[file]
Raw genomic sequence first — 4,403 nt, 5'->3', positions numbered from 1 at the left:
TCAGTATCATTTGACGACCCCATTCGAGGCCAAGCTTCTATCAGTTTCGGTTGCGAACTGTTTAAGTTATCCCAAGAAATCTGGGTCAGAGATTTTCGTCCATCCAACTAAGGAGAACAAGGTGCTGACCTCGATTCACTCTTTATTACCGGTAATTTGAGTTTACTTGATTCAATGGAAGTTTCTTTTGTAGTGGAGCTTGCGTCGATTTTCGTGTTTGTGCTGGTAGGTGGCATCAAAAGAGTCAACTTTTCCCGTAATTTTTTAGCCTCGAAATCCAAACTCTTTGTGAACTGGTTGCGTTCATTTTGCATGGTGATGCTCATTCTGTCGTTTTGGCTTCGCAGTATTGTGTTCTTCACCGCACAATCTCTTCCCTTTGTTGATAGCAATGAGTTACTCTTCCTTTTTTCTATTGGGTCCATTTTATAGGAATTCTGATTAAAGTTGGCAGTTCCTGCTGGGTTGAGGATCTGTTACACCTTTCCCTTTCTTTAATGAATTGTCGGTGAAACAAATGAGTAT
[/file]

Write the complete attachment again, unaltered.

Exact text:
Raw genomic sequence first — 4,403 nt, 5'->3', positions numbered from 1 at the left:
TCAGTATCATTTGACGACCCCATTCGAGGCCAAGCTTCTATCAGTTTCGGTTGCGAACTGTTTAAGTTATCCCAAGAAATCTGGGTCAGAGATTTTCGTCCATCCAACTAAGGAGAACAAGGTGCTGACCTCGATTCACTCTTTATTACCGGTAATTTGAGTTTACTTGATTCAATGGAAGTTTCTTTTGTAGTGGAGCTTGCGTCGATTTTCGTGTTTGTGCTGGTAGGTGGCATCAAAAGAGTCAACTTTTCCCGTAATTTTTTAGCCTCGAAATCCAAACTCTTTGTGAACTGGTTGCGTTCATTTTGCATGGTGATGCTCATTCTGTCGTTTTGGCTTCGCAGTATTGTGTTCTTCACCGCACAATCTCTTCCCTTTGTTGATAGCAATGAGTTACTCTTCCTTTTTTCTATTGGGTCCATTTTATAGGAATTCTGATTAAAGTTGGCAGTTCCTGCTGGGTTGAGGATCTGTTACACCTTTCCCTTTCTTTAATGAATTGTCGGTGAAACAAATGAGTAT